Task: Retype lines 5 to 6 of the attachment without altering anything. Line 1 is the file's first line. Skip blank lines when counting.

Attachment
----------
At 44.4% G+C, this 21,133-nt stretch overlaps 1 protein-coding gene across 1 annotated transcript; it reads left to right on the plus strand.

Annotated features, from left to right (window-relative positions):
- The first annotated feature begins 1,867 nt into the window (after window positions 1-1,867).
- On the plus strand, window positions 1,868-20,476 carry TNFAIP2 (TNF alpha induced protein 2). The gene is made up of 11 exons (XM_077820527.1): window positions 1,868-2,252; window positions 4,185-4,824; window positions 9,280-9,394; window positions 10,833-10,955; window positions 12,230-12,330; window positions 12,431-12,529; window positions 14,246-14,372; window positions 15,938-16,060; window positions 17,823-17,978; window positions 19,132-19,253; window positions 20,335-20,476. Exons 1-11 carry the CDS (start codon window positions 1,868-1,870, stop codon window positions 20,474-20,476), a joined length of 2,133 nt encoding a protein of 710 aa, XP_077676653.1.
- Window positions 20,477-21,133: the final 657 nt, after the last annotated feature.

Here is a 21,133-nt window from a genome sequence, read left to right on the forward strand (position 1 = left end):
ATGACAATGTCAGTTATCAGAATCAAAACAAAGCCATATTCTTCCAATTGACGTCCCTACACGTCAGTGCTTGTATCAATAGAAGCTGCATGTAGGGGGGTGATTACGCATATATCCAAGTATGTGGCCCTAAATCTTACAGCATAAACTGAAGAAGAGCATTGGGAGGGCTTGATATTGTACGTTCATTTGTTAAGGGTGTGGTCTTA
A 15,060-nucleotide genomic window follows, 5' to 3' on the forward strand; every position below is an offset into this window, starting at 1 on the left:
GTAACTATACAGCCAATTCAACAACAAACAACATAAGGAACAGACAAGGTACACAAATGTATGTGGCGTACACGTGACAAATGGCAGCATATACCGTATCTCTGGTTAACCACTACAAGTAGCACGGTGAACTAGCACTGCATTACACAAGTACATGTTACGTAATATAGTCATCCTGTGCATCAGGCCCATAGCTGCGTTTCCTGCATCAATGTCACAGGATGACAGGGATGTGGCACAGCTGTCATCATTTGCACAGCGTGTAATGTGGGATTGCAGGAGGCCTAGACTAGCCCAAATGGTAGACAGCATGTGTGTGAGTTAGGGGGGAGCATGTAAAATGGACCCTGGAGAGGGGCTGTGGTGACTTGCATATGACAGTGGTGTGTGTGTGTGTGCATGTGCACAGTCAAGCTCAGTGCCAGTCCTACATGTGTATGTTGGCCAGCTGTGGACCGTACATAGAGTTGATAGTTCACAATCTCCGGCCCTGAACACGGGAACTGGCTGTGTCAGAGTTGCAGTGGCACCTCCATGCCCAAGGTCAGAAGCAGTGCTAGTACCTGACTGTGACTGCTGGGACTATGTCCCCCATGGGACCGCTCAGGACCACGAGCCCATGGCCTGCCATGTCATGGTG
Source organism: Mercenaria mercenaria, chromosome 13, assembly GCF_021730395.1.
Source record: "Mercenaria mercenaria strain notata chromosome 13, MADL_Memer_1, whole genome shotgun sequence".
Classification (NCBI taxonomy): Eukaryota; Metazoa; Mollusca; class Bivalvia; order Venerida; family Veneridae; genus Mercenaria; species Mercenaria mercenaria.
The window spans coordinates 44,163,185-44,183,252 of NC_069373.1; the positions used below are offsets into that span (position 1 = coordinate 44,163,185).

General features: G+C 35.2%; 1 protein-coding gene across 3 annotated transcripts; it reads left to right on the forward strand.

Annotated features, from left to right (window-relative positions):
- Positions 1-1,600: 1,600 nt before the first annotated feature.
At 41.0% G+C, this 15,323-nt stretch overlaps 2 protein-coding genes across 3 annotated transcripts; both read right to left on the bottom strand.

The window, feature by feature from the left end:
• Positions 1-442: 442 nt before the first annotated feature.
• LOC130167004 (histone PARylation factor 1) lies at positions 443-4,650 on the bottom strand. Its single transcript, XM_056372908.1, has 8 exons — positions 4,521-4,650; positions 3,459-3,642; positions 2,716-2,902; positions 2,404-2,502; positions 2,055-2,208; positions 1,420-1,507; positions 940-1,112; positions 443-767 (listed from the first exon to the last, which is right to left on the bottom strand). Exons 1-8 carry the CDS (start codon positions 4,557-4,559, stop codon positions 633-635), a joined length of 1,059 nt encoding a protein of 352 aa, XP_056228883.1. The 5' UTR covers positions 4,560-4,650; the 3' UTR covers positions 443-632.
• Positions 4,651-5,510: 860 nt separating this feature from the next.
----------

- Window positions 20,477-21,133: the final 657 nt, after the last annotated feature.

Here is a 21,133-nt window from a genome sequence, read left to right on the forward strand (position 1 = left end):